Here's our first spring flowers! So the cycle starts over. I guess you could say this every day--every morning a fresh start; every evening a return to sleep. But sometimes it takes something remarkable to make you conscious of the passage of time and the recycling of events. The almost 80 degree temperature the last few days was certainly a jolt--but for me it was the jauntiness of these crocuses that really said, once again it is spring.
Weaving cycle: winding warp, tying knots
Weaving is all about cycles, repetition and movement. I am all over the house right now working on the next weaving. Winding the warp on the ground floor meant bringing skein winder, spool holder, bobbin winder, yarn, scissors, and tying thread downstairs so skeins of yarn could be converted to a new 4 yard warp. I am aware that my process is very inefficient--tying 880 ends, new to old, for just four yards is going to really get to me after a few warps--but I don't want to have the same ground on these weavings, and I don't want to paint my warps. I was talking to a friend about this, how a process that was once almost my signature has no draw for me now. I did consider it, it would enable me to wind a long warp and make each section different--but then I would be locked into the colors that I dyed now--and really, I want each piece to inform the next one. So I have opted for "slow" work--each warp short and distinct. The current one is stripes of white yarn--a silk and ramie mix, a silk and linen mix, and several variations of 100% silk. All 880 knots are now tied.
I took the knot tying as an opportunity to have a Bob Dylan festival--all Dylan all day for two days--one of my favorite events that has cycled through my life ever since I first became a fan. At one point I was sure I would meet him--it was inevitable. One of the first weavings I did was a guitar strap woven on a belt loom that an acquaintance of mine, who knew Dylan, supposedly gave him from me. That was back in 1969. I guess I hoped I would see it on his guitar at one of the concerts, or, even better, on one of his album covers. It was inevitable, right. Listening to him sing brings on such a weird combination of nostalgia and the present moment. How many classes did I cut when Blond on Blond was first released? I had never heard a sound like that album before--I just couldn't get enough of it. As soon as it reached the end, I would just get up to start it over, then lie down on the floor again, completely mesmerized. As often as I have listened to his music, I can still hear a new phrase, or get a jolt from a familiar one. So I will never get to say thank you in person, but these days I realize I don't need to meet him. I think the gratitude in my heart is enough.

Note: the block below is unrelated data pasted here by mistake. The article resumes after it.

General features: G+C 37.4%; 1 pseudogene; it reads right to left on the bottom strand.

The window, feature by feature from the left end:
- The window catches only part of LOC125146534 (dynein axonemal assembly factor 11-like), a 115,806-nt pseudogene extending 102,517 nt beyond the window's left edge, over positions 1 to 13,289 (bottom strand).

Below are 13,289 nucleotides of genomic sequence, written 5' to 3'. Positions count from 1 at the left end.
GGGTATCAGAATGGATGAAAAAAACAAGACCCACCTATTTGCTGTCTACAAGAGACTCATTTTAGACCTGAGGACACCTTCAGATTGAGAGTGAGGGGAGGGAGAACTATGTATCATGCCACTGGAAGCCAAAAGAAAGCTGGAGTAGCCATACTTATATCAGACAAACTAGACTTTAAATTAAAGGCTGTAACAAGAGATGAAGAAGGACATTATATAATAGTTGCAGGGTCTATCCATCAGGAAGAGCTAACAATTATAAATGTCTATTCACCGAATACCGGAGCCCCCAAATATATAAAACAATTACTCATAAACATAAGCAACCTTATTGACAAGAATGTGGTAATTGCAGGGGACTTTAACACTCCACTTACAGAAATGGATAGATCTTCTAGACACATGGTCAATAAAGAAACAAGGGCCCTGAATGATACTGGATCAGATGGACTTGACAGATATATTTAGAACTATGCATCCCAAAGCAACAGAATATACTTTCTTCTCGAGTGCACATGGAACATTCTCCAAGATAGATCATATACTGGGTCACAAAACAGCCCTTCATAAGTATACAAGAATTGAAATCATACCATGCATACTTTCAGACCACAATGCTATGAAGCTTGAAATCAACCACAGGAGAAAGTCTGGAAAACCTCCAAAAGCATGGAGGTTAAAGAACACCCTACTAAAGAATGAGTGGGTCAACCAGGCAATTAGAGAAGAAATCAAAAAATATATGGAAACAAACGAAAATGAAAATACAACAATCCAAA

Detail showing front and back of March weaving
One of the things I like about lampas is that the front and back of the cloth can be so different. Here is a detail of both sides from the March weaving that I posted last time. I used four wefts--and on the front you see distinct areas of color (plus you are seeing warp strips too) but on the back the wefts combine to give a completely different coloring. Sometimes I have combined both surfaces in one weaving, but not in this one; nor in the small weaving I squeezed out of the final bit of warp. I guess you could call this the cliff notes version of my March weaving, or Mini March. There are differences, the gold lattice is not outlined in black, the warp stripes run vertically here where they are horizontal in the large weaving. They are clearly related though: cycle and recycle.
Cliff notes version of March weaving
Both Mark and I have been busy in our studios these last few weeks. It's not like we aren't always doing something, we are, but some periods are just more productive than others. Again, a cycle. When we first met, as students at the University of Kansas, we would work late into the night, into the morning really. Around 2 or 3 a.m. one of us would go find the other (I was on the 5th floor, he was in the basement) and we would head home. Thirty years later we are still spending our finest hours alone in our studios--but this work, these hours, it is what makes our time together potent and interesting. Living with an artist means I have a partner who understands and honors the fact that making my work demands private time, lots of private time--just as I honor his work space and needs too. It is nice though, that I can tell him in person, periodically, how lucky I am to share my life with him. Personal cycles.
Drawing by Mark Goodwin